other events of military consequence marked the close of
the year 1170. The foreign garrison of Waterford was
surprised and captured by Cormac McCarthy, Prince of
Desmond, and Henry II. having prohibited all intercourse
between his lieges and his disobedient subject, Earl
Richard, the latter had despatched Raymond the Fat, with
the most humble submission of himself and his new
possessions to his Majesty's decision. And so with Asculph,
son of Torcall, recruiting in the isles of Insi-Gall,
Lawrence, the Archbishop, endeavouring to unite the proud
and envious Irish lords into one united phalanx, and
Roderick, preparing for the new year's campaign, the
winter of 1170-'71, came, and waned, and went.

One occurrence of the succeeding spring may most
appropriately be dismissed here--the death of the wretched
and odious McMurrogh. This event happened, according to
_Giraldus_, in the kalends of May. The Irish Annals
surround his death-bed with all the horrors appropriate
to such a scene. He became, they say, "putrid while
living," through the miracles of St. Columbcille and St.
Finian, whose churches he had plundered; "and he died at
Fernamore, without making a will, without penance, without
the body of Christ, without unction, as his evil deeds
deserved." We have no desire to meditate over the memory
of such a man. He, far more than his predecessor, whatever
that predecessor's crimes might have been, deserved to
have been buried with a dog.



The campaign of the year 1171 languished from a variety
of causes. At the very outset, the invaders lost their
chief patron, who had been so useful to them. During the
siege of Dublin, in the previous autumn, the townsmen of
Wexford, who were in revolt, had, by stratagem, induced
Robert Fitzstephen to surrender his fort at Carrick, and
had imprisoned him in one of the islands of their harbour.
Waterford had been surprised and taken by Cormac McCarthy,
Prince of Desmond, and Strongbow, alarmed by the
proclamation of Henry, knew hardly whether to consider
himself outlaw, subject, or independent sovereign.

Raymond the Fat had returned from his embassy to King
Henry, with no comfortable tidings. He had been kept day
after day waiting the pleasure of the King, and returned
with sentences as dubious in his mouth, as those on which
Earl Richard had originally acted. It was evidently not
the policy of Henry to abandon the enterprise already so
well begun, but neither was it his interest or desire
that any subject should reap the benefit, or erect an
independent power, upon his mere permission to embark in
the service of McMurrogh. Herve, the Earl's uncle, had
been despatched as ambassador in Raymond's place, but
with no better success. At length, Richard himself, by
the advice of all his counsellors, repaired to England,
and waited on Henry at Newenham, in Gloucestershire. At
first he was ignominiously refused an audience, but after
repeated solicitations he was permitted to renew his
homage. He then yielded in due form the city of Dublin,
and whatever other conquests he claimed, and consented
to hold his lands in Leinster, as chief tenant from the
crown: in return for which he was graciously forgiven
the success that had attended his adventure, and permitted
to accompany the King's expedition, in the ensuing autumn.

Before Strongbow's departure for England three unsuccessful
attempts had been made for the expulsion of the Norman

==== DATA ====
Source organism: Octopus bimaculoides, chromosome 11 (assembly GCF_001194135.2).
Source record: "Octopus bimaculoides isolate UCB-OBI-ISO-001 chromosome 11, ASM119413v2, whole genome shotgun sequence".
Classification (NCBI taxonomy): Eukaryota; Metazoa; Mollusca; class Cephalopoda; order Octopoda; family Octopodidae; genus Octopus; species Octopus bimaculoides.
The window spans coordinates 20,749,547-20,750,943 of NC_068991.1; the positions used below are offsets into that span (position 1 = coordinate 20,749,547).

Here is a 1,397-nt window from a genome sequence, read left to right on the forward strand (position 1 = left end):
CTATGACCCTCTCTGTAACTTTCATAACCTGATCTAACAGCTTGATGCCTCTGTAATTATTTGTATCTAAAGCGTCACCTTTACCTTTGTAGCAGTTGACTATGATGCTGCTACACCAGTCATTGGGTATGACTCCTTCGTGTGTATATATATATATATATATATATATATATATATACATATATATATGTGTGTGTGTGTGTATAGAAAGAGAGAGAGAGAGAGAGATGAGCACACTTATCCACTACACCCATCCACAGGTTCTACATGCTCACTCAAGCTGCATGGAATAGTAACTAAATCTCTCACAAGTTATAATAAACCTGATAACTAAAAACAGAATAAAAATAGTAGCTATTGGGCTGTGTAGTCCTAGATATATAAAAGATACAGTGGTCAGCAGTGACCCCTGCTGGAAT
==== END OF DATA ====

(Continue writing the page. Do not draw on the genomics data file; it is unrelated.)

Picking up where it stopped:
garrison from Dublin. They were unfortunately not undertaken
in concert, but rather in succession. The first was an
attempt at surprising the city by Asculph MacTorcall,
probably relying on the active aid of the inhabitants of
his own race. He had but "a small force," chiefly from
the isles of Insi-Gall and the Orkneys. The Orcadians
were under the command of a warrior called John the
Furious or Mad, the last of those wild Berserkers of the
North, whose valour was regarded in Pagan days as a
species of divine frenzy. This redoubted champion, after
a momentary success, was repulsed by Milo and Richard de
Cogan, and finally fell by the hand of Walter de
Riddlesford. Asculph was taken prisoner, and, avowing
boldly his intention never to desist from attempting to
recover the place, was put to death. The second attack
has been often described as a regular investment by
Roderick O'Conor, at the head of all the forces of the
Island, which was only broken up in the ninth week of
its duration, by a desperate sally on the part of the
famished garrison. Many details and episodes, proper to
so long a beleaguerment, are given by _Giraldus_, and
reproduced by his copyists. We find, however, little
warrant for these passages in our native annals, any more
than for the antithetical speeches which the same partial
historian places in the mouths of his heroes. The Four
Masters limit the time to "the course of a fortnight."
Roderick, according to their account, was accompanied by
the lords of Breffni and Oriel only; frequent skirmishes
and conflicts took place; an excursion was made against
the Leinster Allies of the Normans, "to cut down and burn
the corn of the Saxons." The surprise by night of the
monarch's camp is also duly recorded; and that the enemy
carried off "the provisions, armour, and horses of
Roderick." By which sally, according to _Giraldus_, Dublin
having obtained provisions enough for a year, Earl Richard
marched to Wexford, "taking the higher way by Idrone,"
with the hope to deliver Fitzstephen. But the Wexford
men having burned their suburbs, and sent their goods
and families into the stockaded island, sent him word
that at the first attack they would put Fitzstephen and
his companions to death. The Earl, therefore, held
sorrowfully on his way to Waterford, where, leaving a
stronger force than the first garrison, to which he had